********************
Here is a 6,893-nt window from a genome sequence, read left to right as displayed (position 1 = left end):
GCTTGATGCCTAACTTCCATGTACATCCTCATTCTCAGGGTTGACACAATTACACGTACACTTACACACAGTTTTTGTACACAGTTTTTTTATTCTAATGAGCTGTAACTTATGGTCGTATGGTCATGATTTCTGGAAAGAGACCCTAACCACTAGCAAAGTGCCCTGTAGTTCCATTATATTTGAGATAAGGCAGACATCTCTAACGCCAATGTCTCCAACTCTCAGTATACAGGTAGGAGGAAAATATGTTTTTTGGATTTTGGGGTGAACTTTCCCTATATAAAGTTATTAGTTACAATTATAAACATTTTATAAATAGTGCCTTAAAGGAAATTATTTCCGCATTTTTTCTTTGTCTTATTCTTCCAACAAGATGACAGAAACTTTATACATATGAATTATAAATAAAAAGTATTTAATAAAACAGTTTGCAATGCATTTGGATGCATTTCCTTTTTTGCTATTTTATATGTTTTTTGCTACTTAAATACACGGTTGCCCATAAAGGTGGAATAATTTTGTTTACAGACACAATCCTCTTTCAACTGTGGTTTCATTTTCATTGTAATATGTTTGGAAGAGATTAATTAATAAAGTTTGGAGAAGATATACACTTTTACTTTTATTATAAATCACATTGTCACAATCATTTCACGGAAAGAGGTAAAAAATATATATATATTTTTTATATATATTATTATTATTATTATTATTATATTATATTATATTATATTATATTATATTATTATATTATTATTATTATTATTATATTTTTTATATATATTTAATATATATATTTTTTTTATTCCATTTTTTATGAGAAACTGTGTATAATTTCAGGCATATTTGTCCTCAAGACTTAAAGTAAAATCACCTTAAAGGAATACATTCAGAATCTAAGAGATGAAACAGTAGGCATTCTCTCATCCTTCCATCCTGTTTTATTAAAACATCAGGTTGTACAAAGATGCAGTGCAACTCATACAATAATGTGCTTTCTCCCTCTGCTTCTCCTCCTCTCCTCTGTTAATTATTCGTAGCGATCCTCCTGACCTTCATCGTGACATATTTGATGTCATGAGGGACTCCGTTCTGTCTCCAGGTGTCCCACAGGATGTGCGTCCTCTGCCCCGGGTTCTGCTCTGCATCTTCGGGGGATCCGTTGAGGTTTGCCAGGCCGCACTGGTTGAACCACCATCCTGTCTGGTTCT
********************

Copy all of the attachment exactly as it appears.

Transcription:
Here is a 6,893-nt window from a genome sequence, read left to right as displayed (position 1 = left end):
GCTTGATGCCTAACTTCCATGTACATCCTCATTCTCAGGGTTGACACAATTACACGTACACTTACACACAGTTTTTGTACACAGTTTTTTTATTCTAATGAGCTGTAACTTATGGTCGTATGGTCATGATTTCTGGAAAGAGACCCTAACCACTAGCAAAGTGCCCTGTAGTTCCATTATATTTGAGATAAGGCAGACATCTCTAACGCCAATGTCTCCAACTCTCAGTATACAGGTAGGAGGAAAATATGTTTTTTGGATTTTGGGGTGAACTTTCCCTATATAAAGTTATTAGTTACAATTATAAACATTTTATAAATAGTGCCTTAAAGGAAATTATTTCCGCATTTTTTCTTTGTCTTATTCTTCCAACAAGATGACAGAAACTTTATACATATGAATTATAAATAAAAAGTATTTAATAAAACAGTTTGCAATGCATTTGGATGCATTTCCTTTTTTGCTATTTTATATGTTTTTTGCTACTTAAATACACGGTTGCCCATAAAGGTGGAATAATTTTGTTTACAGACACAATCCTCTTTCAACTGTGGTTTCATTTTCATTGTAATATGTTTGGAAGAGATTAATTAATAAAGTTTGGAGAAGATATACACTTTTACTTTTATTATAAATCACATTGTCACAATCATTTCACGGAAAGAGGTAAAAAATATATATATATTTTTTATATATATTATTATTATTATTATTATTATATTATATTATATTATATTATATTATATTATTATATTATTATTATTATTATTATATTTTTTATATATATTTAATATATATATTTTTTTTATTCCATTTTTTATGAGAAACTGTGTATAATTTCAGGCATATTTGTCCTCAAGACTTAAAGTAAAATCACCTTAAAGGAATACATTCAGAATCTAAGAGATGAAACAGTAGGCATTCTCTCATCCTTCCATCCTGTTTTATTAAAACATCAGGTTGTACAAAGATGCAGTGCAACTCATACAATAATGTGCTTTCTCCCTCTGCTTCTCCTCCTCTCCTCTGTTAATTATTCGTAGCGATCCTCCTGACCTTCATCGTGACATATTTGATGTCATGAGGGACTCCGTTCTGTCTCCAGGTGTCCCACAGGATGTGCGTCCTCTGCCCCGGGTTCTGCTCTGCATCTTCGGGGGATCCGTTGAGGTTTGCCAGGCCGCACTGGTTGAACCACCATCCTGTCTGGTTCT